"As XP is a recessive condition there is much higher risk within closed communities and where we are seeing consanguineous marriages, cousins marrying cousins, for example," said Dr Fassihi.

"Within these communities, marriage within the family has significant social and financial importance so as medical professionals, it is important not to judge but to educate the families with affected children about the risks in future pregnancies."

The Indian government has attempted to raise awareness of the dangers of in-family unions, but it has limited campaigning for fear of being seen to target the religious minority. However, sufferers accuse the government of abandoning them and describe years of trawling different hospitals looking for treatment, without state financial support.

Sultana Shaheen, 23, also has XP. She is house bound and lives with her parents - who are first cousins - and fourteen siblings in the Hyderabad neighbourhood of Warasiguda. Two older sisters died in their early twenties from heart complications thought to be related to XP while another brother Anwar, 24, also has the condition.

She is currently even unable to walk around her house after fracturing her ankle in a recent fall. A limited time spent in the sun means that many XP sufferers suffer from a Vitamin D deficiency, with brittle bones and a depleted immune system.

After leaving school at the age of 10 when she lost her vision, she says the highlight of her day is now washing her family's clothes. "I couldn't see clearly and so I was asked to leave school by the teachers," Sultana said. "I was extremely disappointed as I wanted to study further but school wouldn't give me any help."

To fund the search for treatment her father Khaja, 65, sold his business and her older brothers also left school as teenagers to find employment. "I just want my children to have a normal life, to go out and get married or have a job," said Sultana's mother Rehmat, 54, in between sobs. "That's my dream but what is the point of having hope for something that won't happen."

Despite her situation, Sultana counts herself as lucky. In 2016, she underwent corneal replacement surgery at the Tej Kohli Corneal Institute (TKCI) in Hyderabad. Since 2016 it has carried out 15,748 cornea replacement surgeries, largely for free.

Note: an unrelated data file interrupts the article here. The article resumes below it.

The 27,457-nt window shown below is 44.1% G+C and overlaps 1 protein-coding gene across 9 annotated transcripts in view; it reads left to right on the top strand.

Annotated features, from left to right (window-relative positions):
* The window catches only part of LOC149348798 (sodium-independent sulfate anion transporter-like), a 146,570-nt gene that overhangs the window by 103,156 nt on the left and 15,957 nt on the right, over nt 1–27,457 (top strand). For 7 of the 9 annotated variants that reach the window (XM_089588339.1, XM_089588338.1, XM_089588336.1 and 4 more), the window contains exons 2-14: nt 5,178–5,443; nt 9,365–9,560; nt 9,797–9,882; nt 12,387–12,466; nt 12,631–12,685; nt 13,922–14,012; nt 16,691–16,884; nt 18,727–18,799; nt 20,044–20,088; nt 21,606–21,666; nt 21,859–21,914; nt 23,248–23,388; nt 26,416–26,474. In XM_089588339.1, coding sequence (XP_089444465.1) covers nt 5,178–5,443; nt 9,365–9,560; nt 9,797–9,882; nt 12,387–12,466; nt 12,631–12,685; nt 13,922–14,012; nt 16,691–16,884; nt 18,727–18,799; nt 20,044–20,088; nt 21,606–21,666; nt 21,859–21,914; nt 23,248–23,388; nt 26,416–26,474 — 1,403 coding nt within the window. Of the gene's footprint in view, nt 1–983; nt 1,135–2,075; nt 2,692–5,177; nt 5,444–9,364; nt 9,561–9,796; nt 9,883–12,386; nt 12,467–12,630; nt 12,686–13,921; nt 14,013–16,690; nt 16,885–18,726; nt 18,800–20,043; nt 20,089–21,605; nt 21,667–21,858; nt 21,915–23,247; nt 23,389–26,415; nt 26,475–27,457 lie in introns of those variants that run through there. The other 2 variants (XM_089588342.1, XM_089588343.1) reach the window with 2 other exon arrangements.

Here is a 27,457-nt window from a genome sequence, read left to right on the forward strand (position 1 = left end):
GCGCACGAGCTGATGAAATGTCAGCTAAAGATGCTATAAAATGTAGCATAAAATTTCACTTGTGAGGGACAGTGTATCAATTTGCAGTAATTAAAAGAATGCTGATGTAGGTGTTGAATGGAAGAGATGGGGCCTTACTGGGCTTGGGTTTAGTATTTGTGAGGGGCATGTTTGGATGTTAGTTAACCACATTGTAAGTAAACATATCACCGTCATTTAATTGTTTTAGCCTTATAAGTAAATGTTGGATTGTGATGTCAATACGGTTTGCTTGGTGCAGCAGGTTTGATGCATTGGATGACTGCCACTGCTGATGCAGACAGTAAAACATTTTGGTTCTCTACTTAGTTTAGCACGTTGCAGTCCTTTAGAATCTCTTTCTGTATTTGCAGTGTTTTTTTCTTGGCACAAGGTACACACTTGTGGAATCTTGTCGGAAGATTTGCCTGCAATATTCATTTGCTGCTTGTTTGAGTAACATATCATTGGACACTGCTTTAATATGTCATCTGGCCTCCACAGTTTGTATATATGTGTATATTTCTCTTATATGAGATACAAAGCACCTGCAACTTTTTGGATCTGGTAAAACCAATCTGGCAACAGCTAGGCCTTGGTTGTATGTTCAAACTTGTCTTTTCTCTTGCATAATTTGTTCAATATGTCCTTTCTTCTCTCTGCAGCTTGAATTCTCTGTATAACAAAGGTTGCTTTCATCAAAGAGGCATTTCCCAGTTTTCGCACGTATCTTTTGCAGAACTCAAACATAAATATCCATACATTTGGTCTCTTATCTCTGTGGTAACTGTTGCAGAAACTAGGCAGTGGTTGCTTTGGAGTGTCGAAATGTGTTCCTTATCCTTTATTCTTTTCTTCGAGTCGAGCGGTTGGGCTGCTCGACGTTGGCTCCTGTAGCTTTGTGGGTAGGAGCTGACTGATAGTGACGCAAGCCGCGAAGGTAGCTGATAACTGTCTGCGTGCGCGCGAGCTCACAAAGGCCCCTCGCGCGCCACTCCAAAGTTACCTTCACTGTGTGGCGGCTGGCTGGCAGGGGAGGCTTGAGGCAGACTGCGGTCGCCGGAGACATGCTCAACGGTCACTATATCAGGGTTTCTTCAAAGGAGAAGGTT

This is vital in India where an estimated 55 million people fall into poverty annually due to out-of-pocket expenditure on healthcare and would otherwise have to pay for the surgery. "It is a very neglected condition," said Dr Sumita Chaurasia, a consultant at the TKCI. "But, it is a very important issue because as a skin disease it has so much stigma and patients are inhibited and restricted to the home."

Sai Medha Bondagiri, 19, is recovering at the TKCI after having cornea replacement surgery the day before she meets the Telegraph. Despite the after effects of surgery she is in spirited form, believing that the operation will transform her life. "I used to cry for myself when I was at home and the other kids were playing outside," Sai Medha says. "Then I realised I was always going to be like this so I had to get used to being on my own and so I have started thinking positively."

Unlike many sufferers of XP she was able to complete school after only beginning to lose her sight over the previous years. The surgery and restoration of her sight will now allow her to pursue her dream of assisting those who are partially sighted in opening a bank account.

Stories like Sai Medha's have led doctors at the TKCI to call on the Indian government to make free cornea replacement surgery available across the country and ensure expert dermatologists are available in local hospitals.

Still, sufferers in India have a long way to go both in terms of battling the serious health implications and crushing stigma. "My mother always cries when she sees me with the other girls," says Sai Medha. "She says they look so normal and she begins to cry. She says I am so different from the other girls."